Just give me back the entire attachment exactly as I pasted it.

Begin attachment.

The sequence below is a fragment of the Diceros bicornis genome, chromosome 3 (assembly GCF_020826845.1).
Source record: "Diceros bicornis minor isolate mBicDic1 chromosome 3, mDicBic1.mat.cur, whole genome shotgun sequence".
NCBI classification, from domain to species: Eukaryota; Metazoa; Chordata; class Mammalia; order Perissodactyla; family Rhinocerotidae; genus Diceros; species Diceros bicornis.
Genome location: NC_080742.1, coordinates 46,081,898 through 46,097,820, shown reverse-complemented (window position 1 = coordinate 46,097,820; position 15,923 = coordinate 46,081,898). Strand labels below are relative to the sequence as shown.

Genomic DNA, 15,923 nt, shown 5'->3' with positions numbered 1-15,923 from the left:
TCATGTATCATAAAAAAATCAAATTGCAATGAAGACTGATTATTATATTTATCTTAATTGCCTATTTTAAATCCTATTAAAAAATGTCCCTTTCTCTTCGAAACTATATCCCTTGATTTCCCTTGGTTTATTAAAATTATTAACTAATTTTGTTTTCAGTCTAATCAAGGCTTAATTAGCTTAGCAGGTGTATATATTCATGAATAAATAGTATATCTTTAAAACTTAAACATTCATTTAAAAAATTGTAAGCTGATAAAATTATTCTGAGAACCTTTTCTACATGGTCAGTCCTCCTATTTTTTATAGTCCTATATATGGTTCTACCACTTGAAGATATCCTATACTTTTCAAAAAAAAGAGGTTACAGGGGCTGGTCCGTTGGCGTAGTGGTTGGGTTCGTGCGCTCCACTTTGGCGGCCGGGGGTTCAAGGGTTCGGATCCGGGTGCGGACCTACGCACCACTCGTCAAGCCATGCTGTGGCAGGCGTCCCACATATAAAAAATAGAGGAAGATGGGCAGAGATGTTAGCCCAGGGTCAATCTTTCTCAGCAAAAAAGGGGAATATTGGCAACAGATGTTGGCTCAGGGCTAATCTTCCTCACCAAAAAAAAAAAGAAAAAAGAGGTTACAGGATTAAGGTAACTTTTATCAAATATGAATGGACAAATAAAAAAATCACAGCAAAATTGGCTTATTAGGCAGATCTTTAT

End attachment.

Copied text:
The sequence below is a fragment of the Diceros bicornis genome, chromosome 3 (assembly GCF_020826845.1).
Source record: "Diceros bicornis minor isolate mBicDic1 chromosome 3, mDicBic1.mat.cur, whole genome shotgun sequence".
NCBI classification, from domain to species: Eukaryota; Metazoa; Chordata; class Mammalia; order Perissodactyla; family Rhinocerotidae; genus Diceros; species Diceros bicornis.
Genome location: NC_080742.1, coordinates 46,081,898 through 46,097,820, shown reverse-complemented (window position 1 = coordinate 46,097,820; position 15,923 = coordinate 46,081,898). Strand labels below are relative to the sequence as shown.

Genomic DNA, 15,923 nt, shown 5'->3' with positions numbered 1-15,923 from the left:
TCATGTATCATAAAAAAATCAAATTGCAATGAAGACTGATTATTATATTTATCTTAATTGCCTATTTTAAATCCTATTAAAAAATGTCCCTTTCTCTTCGAAACTATATCCCTTGATTTCCCTTGGTTTATTAAAATTATTAACTAATTTTGTTTTCAGTCTAATCAAGGCTTAATTAGCTTAGCAGGTGTATATATTCATGAATAAATAGTATATCTTTAAAACTTAAACATTCATTTAAAAAATTGTAAGCTGATAAAATTATTCTGAGAACCTTTTCTACATGGTCAGTCCTCCTATTTTTTATAGTCCTATATATGGTTCTACCACTTGAAGATATCCTATACTTTTCAAAAAAAAGAGGTTACAGGGGCTGGTCCGTTGGCGTAGTGGTTGGGTTCGTGCGCTCCACTTTGGCGGCCGGGGGTTCAAGGGTTCGGATCCGGGTGCGGACCTACGCACCACTCGTCAAGCCATGCTGTGGCAGGCGTCCCACATATAAAAAATAGAGGAAGATGGGCAGAGATGTTAGCCCAGGGTCAATCTTTCTCAGCAAAAAAGGGGAATATTGGCAACAGATGTTGGCTCAGGGCTAATCTTCCTCACCAAAAAAAAAAAGAAAAAAGAGGTTACAGGATTAAGGTAACTTTTATCAAATATGAATGGACAAATAAAAAAATCACAGCAAAATTGGCTTATTAGGCAGATCTTTAT